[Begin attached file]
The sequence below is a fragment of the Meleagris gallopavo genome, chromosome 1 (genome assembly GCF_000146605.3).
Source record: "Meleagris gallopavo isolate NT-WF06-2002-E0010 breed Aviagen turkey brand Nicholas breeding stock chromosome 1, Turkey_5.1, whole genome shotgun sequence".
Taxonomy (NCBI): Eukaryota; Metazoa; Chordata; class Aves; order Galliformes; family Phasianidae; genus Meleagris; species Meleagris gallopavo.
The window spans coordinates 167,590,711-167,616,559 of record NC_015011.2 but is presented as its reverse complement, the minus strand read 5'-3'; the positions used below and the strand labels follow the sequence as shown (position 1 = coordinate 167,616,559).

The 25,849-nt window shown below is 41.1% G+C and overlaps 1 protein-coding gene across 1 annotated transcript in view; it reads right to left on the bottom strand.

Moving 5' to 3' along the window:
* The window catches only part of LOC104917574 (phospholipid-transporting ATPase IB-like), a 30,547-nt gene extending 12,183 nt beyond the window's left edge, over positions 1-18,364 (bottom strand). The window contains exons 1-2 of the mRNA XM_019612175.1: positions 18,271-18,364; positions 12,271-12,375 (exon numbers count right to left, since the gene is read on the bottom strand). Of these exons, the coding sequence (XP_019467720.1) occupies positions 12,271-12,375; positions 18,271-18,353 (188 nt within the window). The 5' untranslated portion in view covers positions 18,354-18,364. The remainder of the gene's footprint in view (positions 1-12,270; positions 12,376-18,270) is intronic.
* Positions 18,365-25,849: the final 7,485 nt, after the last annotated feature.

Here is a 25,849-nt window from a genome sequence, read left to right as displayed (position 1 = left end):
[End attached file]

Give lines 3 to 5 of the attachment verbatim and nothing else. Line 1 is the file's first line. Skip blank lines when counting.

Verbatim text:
Taxonomy (NCBI): Eukaryota; Metazoa; Chordata; class Aves; order Galliformes; family Phasianidae; genus Meleagris; species Meleagris gallopavo.
The window spans coordinates 167,590,711-167,616,559 of record NC_015011.2 but is presented as its reverse complement, the minus strand read 5'-3'; the positions used below and the strand labels follow the sequence as shown (position 1 = coordinate 167,616,559).

The 25,849-nt window shown below is 41.1% G+C and overlaps 1 protein-coding gene across 1 annotated transcript in view; it reads right to left on the bottom strand.